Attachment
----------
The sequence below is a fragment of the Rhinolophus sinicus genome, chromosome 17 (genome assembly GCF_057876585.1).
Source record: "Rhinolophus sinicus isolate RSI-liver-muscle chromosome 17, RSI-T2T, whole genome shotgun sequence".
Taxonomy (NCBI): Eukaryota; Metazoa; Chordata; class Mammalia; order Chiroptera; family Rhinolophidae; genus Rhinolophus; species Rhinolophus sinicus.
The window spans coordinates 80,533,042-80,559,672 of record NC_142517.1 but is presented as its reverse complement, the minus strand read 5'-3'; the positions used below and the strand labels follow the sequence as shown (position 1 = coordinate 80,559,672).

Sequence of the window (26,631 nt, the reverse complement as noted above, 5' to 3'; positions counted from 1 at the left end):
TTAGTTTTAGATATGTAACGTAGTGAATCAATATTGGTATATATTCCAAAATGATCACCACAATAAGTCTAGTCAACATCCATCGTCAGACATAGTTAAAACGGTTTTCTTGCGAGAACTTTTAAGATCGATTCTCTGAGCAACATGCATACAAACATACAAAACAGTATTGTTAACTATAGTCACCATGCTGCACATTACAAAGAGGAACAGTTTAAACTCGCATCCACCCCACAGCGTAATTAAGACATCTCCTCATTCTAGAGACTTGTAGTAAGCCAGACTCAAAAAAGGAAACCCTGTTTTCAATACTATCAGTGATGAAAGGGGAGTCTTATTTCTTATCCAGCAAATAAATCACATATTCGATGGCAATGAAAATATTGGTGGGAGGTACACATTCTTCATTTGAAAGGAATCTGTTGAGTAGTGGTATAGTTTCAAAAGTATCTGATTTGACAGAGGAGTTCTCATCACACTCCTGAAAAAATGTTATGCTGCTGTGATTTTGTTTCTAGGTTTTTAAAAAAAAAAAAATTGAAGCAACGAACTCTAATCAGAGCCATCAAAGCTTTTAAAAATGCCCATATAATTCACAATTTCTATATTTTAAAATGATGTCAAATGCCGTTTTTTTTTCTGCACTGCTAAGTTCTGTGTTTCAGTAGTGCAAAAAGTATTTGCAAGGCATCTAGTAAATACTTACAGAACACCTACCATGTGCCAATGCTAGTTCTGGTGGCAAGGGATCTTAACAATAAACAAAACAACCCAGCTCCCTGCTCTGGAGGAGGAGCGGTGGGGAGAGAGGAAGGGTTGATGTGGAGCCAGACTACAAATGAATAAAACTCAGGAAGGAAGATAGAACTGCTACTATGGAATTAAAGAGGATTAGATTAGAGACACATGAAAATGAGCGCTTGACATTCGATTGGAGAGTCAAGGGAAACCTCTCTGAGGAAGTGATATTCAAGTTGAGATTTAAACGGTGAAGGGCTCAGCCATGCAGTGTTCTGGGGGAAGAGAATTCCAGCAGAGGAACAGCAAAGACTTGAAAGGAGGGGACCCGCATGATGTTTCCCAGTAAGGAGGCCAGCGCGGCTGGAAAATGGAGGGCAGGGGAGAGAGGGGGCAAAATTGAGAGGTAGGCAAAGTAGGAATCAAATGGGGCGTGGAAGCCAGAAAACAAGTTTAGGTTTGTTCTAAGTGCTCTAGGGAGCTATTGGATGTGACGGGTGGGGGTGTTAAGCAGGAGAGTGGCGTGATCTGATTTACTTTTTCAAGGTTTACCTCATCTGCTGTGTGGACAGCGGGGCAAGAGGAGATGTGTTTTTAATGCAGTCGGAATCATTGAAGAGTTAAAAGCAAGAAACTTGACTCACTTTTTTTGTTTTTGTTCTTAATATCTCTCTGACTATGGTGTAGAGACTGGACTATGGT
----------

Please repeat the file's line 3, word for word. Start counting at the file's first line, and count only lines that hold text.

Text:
Taxonomy (NCBI): Eukaryota; Metazoa; Chordata; class Mammalia; order Chiroptera; family Rhinolophidae; genus Rhinolophus; species Rhinolophus sinicus.